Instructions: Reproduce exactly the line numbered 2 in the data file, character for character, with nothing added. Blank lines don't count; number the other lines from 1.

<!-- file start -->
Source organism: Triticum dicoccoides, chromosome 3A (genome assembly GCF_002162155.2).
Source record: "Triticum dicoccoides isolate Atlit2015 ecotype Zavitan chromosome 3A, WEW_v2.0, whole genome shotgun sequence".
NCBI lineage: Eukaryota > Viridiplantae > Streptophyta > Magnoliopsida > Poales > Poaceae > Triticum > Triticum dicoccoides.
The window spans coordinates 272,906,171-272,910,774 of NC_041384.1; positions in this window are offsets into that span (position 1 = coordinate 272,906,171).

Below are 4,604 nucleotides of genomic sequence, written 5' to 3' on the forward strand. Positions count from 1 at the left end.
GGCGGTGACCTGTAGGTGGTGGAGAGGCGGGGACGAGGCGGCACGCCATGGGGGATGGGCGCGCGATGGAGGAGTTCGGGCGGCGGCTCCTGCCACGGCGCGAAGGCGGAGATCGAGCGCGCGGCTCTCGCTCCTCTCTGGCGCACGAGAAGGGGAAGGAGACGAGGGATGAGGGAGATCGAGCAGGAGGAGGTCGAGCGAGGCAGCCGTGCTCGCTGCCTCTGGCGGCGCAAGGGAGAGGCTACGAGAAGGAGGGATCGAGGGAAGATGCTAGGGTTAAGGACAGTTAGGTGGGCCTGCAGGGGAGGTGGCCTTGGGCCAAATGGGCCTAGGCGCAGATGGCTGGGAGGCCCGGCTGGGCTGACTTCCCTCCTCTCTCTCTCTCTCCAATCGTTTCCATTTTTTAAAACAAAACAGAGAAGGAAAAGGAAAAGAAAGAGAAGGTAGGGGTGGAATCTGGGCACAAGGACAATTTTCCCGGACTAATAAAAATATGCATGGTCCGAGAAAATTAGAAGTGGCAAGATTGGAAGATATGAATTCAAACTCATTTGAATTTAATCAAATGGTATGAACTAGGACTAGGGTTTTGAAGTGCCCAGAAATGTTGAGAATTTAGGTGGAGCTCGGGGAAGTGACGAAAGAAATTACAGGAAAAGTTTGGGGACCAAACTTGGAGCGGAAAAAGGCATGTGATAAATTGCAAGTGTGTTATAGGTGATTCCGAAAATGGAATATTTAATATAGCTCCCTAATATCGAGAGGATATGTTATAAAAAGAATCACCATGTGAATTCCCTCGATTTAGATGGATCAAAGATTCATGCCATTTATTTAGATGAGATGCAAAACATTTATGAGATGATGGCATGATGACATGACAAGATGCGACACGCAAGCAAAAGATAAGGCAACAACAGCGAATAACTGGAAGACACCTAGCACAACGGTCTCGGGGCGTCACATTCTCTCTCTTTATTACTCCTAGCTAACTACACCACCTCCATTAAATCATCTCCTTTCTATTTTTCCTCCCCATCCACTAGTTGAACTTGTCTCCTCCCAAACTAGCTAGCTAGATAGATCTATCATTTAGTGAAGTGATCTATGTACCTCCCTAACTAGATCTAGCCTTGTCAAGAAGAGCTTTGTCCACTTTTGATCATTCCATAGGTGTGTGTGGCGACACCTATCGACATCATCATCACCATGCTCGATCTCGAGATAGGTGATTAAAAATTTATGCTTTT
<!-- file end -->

Source record: "Triticum dicoccoides isolate Atlit2015 ecotype Zavitan chromosome 3A, WEW_v2.0, whole genome shotgun sequence".